LIVING WITH A RESISTANT HUSBAND

Historically, it has been the case that women in marriage are more likely to seek changes in the relationship, thus making requests of their husbands.  You may find that your husband tends not to listen, perhaps as a way of avoiding such changes–he may like the status quo.

You want to avoid angrily demanding what you want or criticizing him as a way of getting him to attend to the things that are important to you.  There is a blog titled “Extraordinary Marriages” (http://www.extraordinarymarriages.com/em_article_detail.asp?id=37) that talks about Gottman’s approach to husbands who resist influence by their wives.  One strategy suggested for wives is called a “Gentle Start Up”, in which you are to approach your husband in a gentle way.  Instead of saying “We need to talk” say “When is a good time to talk about our vacation plans”, as an example.  The above post (“Smart Spouses”) talks about this approach, why it might work, along with some other approach suggestions.

While I think this is a good approach to use in marriages that are working well, it is not clear to me that this will work with someone who is actively resisting your requests.  In my clinical practice I have often worked with women who have resistant husbands or husbands who would not come in for couples counseling.  Here is the general approach I have taken to help and support these women.

First, work through your own personalized reactions to your husband.  Read the TAKING THINGS PERSONALLY post and use the associated WORKSHEET to address your own personal reactions to his lack of cooperation with you.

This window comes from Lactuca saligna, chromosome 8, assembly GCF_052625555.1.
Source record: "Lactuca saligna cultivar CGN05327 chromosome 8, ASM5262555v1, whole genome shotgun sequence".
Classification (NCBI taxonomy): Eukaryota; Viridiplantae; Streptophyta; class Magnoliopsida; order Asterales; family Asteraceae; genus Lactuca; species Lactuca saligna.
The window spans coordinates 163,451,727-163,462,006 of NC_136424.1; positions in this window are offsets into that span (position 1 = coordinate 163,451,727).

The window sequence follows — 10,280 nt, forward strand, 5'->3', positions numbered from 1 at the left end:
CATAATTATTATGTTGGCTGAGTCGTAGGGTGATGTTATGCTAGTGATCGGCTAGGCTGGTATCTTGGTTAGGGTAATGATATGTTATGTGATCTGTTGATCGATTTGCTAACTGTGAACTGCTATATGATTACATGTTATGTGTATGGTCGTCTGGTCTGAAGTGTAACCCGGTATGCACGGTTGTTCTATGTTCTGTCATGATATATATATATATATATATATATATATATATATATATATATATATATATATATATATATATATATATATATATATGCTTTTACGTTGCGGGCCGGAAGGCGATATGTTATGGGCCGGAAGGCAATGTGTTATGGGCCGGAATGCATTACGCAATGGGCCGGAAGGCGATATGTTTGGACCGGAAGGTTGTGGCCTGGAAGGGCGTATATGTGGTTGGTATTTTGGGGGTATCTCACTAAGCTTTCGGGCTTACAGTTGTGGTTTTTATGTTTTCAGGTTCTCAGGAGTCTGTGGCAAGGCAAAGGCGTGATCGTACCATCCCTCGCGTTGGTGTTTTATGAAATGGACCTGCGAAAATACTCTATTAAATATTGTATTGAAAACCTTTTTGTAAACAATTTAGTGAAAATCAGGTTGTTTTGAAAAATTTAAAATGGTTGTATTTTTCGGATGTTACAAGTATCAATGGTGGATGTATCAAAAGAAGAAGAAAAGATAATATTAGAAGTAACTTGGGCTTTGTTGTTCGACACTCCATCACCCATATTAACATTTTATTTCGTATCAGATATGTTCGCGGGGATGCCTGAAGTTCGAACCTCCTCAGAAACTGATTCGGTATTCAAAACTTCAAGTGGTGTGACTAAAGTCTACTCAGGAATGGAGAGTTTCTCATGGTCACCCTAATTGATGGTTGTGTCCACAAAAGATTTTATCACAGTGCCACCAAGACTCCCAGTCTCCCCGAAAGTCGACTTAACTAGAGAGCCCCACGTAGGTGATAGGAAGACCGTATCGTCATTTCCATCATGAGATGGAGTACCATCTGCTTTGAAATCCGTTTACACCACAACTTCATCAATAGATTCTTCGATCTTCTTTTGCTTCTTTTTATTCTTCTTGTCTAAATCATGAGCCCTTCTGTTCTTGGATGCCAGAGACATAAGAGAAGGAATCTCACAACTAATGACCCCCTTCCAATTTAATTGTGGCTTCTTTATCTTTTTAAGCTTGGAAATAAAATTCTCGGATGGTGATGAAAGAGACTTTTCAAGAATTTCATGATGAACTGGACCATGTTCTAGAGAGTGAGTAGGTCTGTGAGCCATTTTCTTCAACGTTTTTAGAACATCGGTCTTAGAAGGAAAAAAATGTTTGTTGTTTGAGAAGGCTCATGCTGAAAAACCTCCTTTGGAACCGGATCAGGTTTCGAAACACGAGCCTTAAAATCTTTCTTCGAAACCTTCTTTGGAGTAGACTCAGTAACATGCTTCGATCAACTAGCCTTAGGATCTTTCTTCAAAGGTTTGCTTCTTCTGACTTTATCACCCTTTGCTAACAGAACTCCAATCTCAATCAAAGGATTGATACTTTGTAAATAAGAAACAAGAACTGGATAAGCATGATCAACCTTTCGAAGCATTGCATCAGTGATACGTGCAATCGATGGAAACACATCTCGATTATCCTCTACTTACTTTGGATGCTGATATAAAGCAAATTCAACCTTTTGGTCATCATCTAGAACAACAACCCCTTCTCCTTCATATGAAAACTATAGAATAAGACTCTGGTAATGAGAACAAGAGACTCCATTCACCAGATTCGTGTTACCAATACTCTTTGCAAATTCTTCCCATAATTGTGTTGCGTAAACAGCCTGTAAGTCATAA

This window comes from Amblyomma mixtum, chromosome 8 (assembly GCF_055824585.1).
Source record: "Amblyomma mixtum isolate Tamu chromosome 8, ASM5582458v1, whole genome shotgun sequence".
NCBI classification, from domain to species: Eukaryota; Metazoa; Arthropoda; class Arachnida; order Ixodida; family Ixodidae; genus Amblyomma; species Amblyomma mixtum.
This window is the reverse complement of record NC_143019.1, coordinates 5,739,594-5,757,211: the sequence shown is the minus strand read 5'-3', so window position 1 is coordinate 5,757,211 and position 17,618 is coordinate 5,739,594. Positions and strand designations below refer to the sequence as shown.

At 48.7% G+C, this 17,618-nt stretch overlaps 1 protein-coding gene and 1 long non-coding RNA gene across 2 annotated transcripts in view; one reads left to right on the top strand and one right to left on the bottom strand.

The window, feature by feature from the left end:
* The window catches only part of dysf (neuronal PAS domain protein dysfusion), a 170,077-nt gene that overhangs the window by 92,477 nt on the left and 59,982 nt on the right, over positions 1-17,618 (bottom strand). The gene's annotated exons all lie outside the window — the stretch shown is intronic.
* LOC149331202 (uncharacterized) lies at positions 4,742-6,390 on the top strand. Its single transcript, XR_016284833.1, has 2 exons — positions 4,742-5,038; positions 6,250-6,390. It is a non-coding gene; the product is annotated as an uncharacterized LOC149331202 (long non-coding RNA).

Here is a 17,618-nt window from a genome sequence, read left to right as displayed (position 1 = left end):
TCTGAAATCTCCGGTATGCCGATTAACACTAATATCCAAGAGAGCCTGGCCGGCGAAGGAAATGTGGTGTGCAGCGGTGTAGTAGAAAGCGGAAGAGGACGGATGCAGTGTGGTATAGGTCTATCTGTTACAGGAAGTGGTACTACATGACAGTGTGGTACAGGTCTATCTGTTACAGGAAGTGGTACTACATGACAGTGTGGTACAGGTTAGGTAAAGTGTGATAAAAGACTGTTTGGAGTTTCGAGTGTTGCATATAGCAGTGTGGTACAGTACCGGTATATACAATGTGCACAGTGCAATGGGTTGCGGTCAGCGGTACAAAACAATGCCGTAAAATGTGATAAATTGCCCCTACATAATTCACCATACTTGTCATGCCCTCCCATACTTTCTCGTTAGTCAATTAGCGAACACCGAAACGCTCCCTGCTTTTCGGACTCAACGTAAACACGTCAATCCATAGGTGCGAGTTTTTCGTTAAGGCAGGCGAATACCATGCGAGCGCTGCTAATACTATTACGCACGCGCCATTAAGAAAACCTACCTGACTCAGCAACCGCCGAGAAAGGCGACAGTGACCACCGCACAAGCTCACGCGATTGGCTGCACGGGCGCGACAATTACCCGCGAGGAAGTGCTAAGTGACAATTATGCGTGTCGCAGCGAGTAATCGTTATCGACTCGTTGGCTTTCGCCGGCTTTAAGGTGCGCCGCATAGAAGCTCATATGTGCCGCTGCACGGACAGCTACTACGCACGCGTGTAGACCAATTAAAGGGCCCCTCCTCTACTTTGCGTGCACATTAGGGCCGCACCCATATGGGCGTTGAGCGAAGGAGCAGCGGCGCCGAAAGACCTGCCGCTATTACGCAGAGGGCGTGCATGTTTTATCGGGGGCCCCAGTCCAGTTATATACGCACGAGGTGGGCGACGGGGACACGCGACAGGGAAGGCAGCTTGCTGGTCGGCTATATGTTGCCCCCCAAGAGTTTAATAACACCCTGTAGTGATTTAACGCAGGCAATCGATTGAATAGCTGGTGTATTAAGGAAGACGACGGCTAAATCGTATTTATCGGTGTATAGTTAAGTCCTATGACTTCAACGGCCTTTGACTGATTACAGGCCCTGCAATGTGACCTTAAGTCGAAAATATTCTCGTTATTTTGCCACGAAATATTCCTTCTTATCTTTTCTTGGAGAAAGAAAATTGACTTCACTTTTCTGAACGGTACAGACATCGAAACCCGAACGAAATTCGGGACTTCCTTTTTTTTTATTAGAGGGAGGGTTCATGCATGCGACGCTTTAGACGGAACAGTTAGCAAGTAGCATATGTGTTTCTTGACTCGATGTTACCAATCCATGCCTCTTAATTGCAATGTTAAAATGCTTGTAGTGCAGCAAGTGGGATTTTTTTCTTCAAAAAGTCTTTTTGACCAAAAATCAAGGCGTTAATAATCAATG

Second, you have to assess how committed you are to the marriage not the relationship–the marriage and the relationship are not the same thing.  I know that the felt quality of the relationship is a significant factor in maintaining a long-term marriage.  However, people stay married for reasons that are important to them that are not directly related to the quality of the relationship (e.g. for children, money, religion). You may not achieve the quality of your relationship that you wish to have and still choose to stay married.

Third, you can inform (not confront, not criticize, not blame, not cajole, etc.) your husband, from your more self-contained position (having done the above steps), that while you are committed to the marriage, the quality of the relationship is diminished by his apparent unwillingness to engage with you around the things you want to address.  Further, inform him that it is up to him to determine what quality of relationship he wishes to have with you.  Offer to go to couples counseling with him, if he wishes to do this.

Finally, try to accomplish the things that are important to you on your own, if your husband will not engage with you.

  • Do things you enjoy (going to the movies, out to dinner, to the theater, etc.) with friends
  • Get invested in your work
  • Do things with your extended family
  • Develop self-help activities (yoga, exercise, etc.)
  • Seek personal counseling

 

 

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